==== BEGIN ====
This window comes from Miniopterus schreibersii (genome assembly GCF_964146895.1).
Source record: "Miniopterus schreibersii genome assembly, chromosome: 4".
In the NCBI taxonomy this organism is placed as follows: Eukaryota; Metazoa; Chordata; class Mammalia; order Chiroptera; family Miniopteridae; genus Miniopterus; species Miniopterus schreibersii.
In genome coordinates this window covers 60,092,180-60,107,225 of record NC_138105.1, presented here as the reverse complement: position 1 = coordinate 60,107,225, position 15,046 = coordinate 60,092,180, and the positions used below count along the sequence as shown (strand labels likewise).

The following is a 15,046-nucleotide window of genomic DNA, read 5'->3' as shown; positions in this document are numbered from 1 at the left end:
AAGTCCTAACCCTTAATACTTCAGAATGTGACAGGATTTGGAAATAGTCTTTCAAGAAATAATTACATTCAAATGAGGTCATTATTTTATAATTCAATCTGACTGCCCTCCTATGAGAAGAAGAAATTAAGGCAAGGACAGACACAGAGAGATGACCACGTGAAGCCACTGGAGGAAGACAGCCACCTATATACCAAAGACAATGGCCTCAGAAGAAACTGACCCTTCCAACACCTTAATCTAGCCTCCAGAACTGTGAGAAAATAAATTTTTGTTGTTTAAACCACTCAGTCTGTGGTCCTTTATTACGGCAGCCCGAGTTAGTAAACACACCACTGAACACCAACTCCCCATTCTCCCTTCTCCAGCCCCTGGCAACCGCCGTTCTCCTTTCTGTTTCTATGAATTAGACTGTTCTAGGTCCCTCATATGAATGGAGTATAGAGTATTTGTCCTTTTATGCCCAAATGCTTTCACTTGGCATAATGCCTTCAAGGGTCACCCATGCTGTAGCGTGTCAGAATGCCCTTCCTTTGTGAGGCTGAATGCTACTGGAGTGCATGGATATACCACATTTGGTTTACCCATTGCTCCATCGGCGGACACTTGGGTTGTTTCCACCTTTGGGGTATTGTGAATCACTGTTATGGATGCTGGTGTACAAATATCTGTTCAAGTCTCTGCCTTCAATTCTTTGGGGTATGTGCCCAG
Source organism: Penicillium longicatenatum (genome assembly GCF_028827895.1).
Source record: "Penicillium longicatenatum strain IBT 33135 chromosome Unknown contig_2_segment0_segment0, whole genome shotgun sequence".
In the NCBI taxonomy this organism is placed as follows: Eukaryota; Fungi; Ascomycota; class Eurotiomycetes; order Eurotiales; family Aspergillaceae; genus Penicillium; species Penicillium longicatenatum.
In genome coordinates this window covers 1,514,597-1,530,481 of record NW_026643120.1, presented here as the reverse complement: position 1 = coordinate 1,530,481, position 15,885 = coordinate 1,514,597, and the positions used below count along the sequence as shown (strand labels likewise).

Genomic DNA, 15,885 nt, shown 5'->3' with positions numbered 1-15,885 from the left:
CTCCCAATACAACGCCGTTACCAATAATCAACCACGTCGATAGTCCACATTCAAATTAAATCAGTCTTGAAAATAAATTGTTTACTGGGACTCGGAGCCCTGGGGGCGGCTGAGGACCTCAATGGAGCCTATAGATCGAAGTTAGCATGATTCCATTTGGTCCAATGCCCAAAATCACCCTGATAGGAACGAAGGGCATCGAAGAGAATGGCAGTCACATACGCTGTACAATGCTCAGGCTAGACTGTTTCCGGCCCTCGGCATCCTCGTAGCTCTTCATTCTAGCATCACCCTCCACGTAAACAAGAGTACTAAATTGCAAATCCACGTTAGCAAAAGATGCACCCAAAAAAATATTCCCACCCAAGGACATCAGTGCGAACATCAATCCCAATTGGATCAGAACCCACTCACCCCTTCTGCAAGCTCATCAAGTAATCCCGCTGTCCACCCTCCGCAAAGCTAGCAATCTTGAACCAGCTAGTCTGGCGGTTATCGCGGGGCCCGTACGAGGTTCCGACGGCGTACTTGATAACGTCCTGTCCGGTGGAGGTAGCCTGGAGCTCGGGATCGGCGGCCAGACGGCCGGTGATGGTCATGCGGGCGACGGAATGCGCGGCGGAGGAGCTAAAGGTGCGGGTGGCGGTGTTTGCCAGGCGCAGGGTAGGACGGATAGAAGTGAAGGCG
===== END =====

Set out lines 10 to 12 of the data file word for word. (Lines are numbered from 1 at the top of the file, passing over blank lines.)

In genome coordinates this window covers 1,514,597-1,530,481 of record NW_026643120.1, presented here as the reverse complement: position 1 = coordinate 1,530,481, position 15,885 = coordinate 1,514,597, and the positions used below count along the sequence as shown (strand labels likewise).

Genomic DNA, 15,885 nt, shown 5'->3' with positions numbered 1-15,885 from the left:
CTCCCAATACAACGCCGTTACCAATAATCAACCACGTCGATAGTCCACATTCAAATTAAATCAGTCTTGAAAATAAATTGTTTACTGGGACTCGGAGCCCTGGGGGCGGCTGAGGACCTCAATGGAGCCTATAGATCGAAGTTAGCATGATTCCATTTGGTCCAATGCCCAAAATCACCCTGATAGGAACGAAGGGCATCGAAGAGAATGGCAGTCACATACGCTGTACAATGCTCAGGCTAGACTGTTTCCGGCCCTCGGCATCCTCGTAGCTCTTCATTCTAGCATCACCCTCCACGTAAACAAGAGTACTAAATTGCAAATCCACGTTAGCAAAAGATGCACCCAAAAAAATATTCCCACCCAAGGACATCAGTGCGAACATCAATCCCAATTGGATCAGAACCCACTCACCCCTTCTGCAAGCTCATCAAGTAATCCCGCTGTCCACCCTCCGCAAAGCTAGCAATCTTGAACCAGCTAGTCTGGCGGTTATCGCGGGGCCCGTACGAGGTTCCGACGGCGTACTTGATAACGTCCTGTCCGGTGGAGGTAGCCTGGAGCTCGGGATCGGCGGCCAGACGGCCGGTGATGGTCATGCGGGCGACGGAATGCGCGGCGGAGGAGCTAAAGGTGCGGGTGGCGGTGTTTGCCAGGCGCAGGGTAGGACGGATAGAAGTGAAGGCG